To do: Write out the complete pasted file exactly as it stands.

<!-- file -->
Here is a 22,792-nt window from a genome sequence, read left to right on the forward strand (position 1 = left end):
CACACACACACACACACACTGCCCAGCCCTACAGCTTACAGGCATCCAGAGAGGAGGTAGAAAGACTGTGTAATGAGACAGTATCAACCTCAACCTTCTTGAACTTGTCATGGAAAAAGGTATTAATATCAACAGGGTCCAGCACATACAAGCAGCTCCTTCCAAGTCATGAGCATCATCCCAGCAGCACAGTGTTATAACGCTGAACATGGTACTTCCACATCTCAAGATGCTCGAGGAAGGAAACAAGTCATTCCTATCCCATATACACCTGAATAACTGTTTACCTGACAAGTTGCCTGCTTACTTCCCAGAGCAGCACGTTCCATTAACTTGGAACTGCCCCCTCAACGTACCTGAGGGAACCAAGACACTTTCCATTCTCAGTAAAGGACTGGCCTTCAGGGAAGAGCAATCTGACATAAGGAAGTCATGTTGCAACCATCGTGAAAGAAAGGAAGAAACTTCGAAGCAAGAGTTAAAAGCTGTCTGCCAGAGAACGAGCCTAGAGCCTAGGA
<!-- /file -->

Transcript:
Here is a 22,792-nt window from a genome sequence, read left to right on the forward strand (position 1 = left end):
CACACACACACACACACACTGCCCAGCCCTACAGCTTACAGGCATCCAGAGAGGAGGTAGAAAGACTGTGTAATGAGACAGTATCAACCTCAACCTTCTTGAACTTGTCATGGAAAAAGGTATTAATATCAACAGGGTCCAGCACATACAAGCAGCTCCTTCCAAGTCATGAGCATCATCCCAGCAGCACAGTGTTATAACGCTGAACATGGTACTTCCACATCTCAAGATGCTCGAGGAAGGAAACAAGTCATTCCTATCCCATATACACCTGAATAACTGTTTACCTGACAAGTTGCCTGCTTACTTCCCAGAGCAGCACGTTCCATTAACTTGGAACTGCCCCCTCAACGTACCTGAGGGAACCAAGACACTTTCCATTCTCAGTAAAGGACTGGCCTTCAGGGAAGAGCAATCTGACATAAGGAAGTCATGTTGCAACCATCGTGAAAGAAAGGAAGAAACTTCGAAGCAAGAGTTAAAAGCTGTCTGCCAGAGAACGAGCCTAGAGCCTAGGA